At least I don't have tuberculosis

Last night I went to bed anxious that the impending snowstorm was going to wreak havoc on my already cumbersome commute.  I fretted about getting enough sleep (I’m coming off of a rough chemo weekend) and leaving early enough to get my Tuesday morning meeting.  

Interestingly, as I slept, I had a dream that I somehow contracted tuberculosis.  A doctor diagnosed me and when I told my family, coworkers and friends, they all insisted it wasn’t any big deal.  There was some obligation I was supposed to attend – an event or appointment or something – and everyone urged me to just go.  That I probably didn’t really have anything serious.  That it was silly to prioritize this minor problem.  The expectation was clear – go.  Be “on.”  Deliver.  

In this dream, I had a deadly, highly communicable disease, and I bowed to the pressure of expectations.  I typically don’t think much of dreams.  Mostly because mine are usually filled with mundane, normal stuff or complete, utter nonsense.  But this one seemed to have a message.
Sometimes I do not feel ok about resting, unplugging or eschewing my responsibilities.  Even in this season of my life. I don’t think it’s because people actually don’t let me.  I think I make assumptions about what is required of me.  And what people will think if I fall short.  
Don’t get me wrong – I take the breaks I need to…sometimes I’m just totally deflated and have nothing left.  But I never really feel ok about it.  I feel like I’m slacking, failing and letting everyone down.  I feel judged.  Again, it’s not anyone’s fault.  I own it.  
Sometimes I wish someone would send me away – see, I can’t send myself…someone actually sending me would be, I don’t know, permission. An allowance to unplug from my obligations.  
While a weekend at some lovely spa would be outstanding, it won’t fix my problem.  My problem, and this is absolutely not exclusive to cancer fighters, is that, sometimes, my worth is tied up in what I do.  How much I do.  How satisfied people are with my performance.  In all areas of life.
Do you do this to yourself, too?  If you think about somehow, magically, being totally free of obligations and expectation, does it make you want to just cry with relief?  
There’s good news, but it’s pretty blunt.  Jesus is the only answer to this.  My identify has to come from who I am as a child of God, wholly and dearly loved.  I am not good because I’m well behaved, productive, efficient and freshly showered.  I’m not valuable because I cook a decent vegetarian chili or can juggle 37 projects at once.  Those things are good and they make me ME.  But they aren’t what determine my worth.  My worth comes from He who created us.  I’m worth something because He says so.  Even if I’m laying on the couch eating a cronut.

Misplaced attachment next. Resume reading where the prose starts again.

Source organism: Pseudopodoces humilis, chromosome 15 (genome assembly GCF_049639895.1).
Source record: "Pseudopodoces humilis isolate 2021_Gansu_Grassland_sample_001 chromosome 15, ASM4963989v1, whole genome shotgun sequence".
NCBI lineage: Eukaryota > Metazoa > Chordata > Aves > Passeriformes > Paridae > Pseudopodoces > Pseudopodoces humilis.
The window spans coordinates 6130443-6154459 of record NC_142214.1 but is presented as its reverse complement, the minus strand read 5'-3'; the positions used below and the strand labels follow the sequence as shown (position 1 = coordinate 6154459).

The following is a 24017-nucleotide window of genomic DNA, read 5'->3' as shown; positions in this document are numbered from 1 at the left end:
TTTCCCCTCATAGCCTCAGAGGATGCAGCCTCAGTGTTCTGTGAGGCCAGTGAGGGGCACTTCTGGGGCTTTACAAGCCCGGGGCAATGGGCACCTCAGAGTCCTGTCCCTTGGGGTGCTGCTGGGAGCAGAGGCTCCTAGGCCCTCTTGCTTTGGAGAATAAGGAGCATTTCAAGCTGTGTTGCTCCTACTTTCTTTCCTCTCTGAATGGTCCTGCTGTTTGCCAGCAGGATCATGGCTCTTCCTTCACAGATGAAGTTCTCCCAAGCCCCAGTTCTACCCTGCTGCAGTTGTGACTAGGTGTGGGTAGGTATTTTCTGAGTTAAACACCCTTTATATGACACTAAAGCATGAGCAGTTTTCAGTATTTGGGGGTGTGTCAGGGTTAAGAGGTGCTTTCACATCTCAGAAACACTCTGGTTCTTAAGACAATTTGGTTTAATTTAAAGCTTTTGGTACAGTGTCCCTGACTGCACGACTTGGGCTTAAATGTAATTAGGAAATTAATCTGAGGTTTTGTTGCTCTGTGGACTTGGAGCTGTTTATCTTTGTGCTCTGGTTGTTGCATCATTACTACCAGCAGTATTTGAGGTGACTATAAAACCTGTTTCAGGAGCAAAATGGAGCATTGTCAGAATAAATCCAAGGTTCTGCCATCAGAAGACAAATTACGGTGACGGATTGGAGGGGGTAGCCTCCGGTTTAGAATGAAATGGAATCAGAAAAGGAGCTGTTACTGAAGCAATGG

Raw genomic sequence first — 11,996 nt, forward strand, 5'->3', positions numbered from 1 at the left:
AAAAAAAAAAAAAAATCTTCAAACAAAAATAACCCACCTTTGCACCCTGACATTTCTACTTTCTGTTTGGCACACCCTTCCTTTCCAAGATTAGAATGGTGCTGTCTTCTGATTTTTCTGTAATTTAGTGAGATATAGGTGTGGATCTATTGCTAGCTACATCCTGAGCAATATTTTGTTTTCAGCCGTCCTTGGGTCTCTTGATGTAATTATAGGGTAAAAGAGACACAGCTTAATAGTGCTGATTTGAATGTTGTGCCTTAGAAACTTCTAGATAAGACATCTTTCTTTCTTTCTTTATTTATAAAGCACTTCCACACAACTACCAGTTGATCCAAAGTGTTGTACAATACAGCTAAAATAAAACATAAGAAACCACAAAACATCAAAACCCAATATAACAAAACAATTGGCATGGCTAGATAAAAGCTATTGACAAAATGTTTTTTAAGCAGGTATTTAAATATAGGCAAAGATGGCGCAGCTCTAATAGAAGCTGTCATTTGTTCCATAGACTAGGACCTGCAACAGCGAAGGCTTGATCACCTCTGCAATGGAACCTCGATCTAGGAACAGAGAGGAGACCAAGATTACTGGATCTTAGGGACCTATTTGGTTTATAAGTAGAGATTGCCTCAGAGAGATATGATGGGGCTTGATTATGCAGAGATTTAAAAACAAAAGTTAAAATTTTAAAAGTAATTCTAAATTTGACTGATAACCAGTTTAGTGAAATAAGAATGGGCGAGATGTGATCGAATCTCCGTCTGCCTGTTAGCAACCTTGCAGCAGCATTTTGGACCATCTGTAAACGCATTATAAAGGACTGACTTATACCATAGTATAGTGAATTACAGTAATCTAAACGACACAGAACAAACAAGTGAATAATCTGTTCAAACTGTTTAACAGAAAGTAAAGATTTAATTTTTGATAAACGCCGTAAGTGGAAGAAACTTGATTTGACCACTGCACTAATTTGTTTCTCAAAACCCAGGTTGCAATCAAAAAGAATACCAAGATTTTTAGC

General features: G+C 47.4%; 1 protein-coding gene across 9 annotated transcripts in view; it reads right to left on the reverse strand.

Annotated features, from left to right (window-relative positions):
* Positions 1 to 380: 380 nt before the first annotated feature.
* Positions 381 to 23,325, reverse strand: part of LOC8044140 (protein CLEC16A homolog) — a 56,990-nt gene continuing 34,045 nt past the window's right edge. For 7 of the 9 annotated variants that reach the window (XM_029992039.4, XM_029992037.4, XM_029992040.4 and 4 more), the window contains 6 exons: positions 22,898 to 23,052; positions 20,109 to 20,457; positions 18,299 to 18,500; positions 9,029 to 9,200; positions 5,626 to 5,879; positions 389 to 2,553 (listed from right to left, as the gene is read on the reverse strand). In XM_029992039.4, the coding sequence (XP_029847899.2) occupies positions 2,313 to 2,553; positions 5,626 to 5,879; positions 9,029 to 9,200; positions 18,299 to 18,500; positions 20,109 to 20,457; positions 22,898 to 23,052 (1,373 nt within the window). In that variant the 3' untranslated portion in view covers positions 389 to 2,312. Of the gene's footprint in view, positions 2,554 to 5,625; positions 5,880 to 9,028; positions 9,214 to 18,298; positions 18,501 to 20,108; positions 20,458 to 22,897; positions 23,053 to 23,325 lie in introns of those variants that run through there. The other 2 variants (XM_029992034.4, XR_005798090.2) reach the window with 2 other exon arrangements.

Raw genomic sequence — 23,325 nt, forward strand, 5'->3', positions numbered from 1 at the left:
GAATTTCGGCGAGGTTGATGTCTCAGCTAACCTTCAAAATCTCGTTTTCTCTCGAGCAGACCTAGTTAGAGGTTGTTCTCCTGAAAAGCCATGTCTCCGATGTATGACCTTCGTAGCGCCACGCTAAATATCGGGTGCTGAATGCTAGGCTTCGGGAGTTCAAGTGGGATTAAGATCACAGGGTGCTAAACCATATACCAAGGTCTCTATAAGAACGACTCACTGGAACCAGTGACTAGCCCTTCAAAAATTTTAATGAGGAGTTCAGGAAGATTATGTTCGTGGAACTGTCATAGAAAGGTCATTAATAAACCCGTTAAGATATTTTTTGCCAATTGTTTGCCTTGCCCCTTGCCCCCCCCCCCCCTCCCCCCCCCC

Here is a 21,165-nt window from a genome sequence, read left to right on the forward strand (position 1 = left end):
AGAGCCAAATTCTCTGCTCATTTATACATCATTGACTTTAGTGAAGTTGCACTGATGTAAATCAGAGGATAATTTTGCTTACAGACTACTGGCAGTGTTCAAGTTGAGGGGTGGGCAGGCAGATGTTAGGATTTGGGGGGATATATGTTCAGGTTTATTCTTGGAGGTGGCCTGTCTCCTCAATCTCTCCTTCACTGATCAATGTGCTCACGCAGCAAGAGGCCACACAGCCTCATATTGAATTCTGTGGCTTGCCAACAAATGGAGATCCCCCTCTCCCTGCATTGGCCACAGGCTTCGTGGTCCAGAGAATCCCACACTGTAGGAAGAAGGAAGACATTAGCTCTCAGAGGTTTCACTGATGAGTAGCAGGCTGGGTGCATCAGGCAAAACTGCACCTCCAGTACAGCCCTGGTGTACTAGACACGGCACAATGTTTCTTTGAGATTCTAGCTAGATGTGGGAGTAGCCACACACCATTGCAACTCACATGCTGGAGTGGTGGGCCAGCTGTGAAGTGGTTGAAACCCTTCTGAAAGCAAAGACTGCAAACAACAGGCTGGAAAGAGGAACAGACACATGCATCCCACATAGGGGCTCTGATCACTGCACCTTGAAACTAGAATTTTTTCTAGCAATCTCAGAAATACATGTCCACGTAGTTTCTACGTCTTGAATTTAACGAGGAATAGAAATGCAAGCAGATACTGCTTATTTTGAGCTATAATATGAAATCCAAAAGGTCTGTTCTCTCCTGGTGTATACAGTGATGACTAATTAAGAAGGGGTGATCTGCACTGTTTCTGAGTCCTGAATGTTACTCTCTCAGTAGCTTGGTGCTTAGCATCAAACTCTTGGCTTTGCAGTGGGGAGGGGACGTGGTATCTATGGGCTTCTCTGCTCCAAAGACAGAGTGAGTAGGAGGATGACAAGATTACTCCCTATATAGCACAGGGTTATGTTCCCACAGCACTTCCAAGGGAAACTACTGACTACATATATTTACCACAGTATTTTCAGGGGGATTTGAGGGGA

The tricky part is grappling with the feelings that come with falling short of people’s expectations.  Or, more accurately, the expectations I believe they have.  This is where it helps to have people around you that love you, and while they do want you to make your bed and go to work and send Aunt Martha a birthday card…they don’t love you because you checked off your chore list. They love you over and above and around your shortcomings.  
Once I was late to pick up my daughter from my parents’ house and I had a complete, total breakdown.  I was so afraid they would think I was being disrespectful, irresponsible, selfish.  But when I got there, a sloppy, messy, snot-filled, teary-eyed mess…I was met with grace.  
The other day I sent my husband into the snow to pick up some take-out I’d ordered for us.  Turns out, I placed our order at a different location of the Mexican chain – one 20 miles away.  When he called to tell me, I expected anger at my stupid mistake.  I had done almost nothing the entire weekend, so sick from chemo.  And the one thing I tried to do:  epic fail.  But my husband just took care of it and brought me my quesadilla anyway.  Grace.  
Grace is so sweet.  I expected ridicule.  But I was received lovingly.  And I was so relieved.  I was reminded of how God deals with me…daily.  If you want to really rock someone’s world, give them grace when they think they deserve your disapproval, your disappointment and your cold shoulder.

I’m working on my issues with fearing letting others down.  I’m working on remembering who we are in Christ.  Let’s be liberal in reminding each other of that. And liberal with our dispensing of grace.

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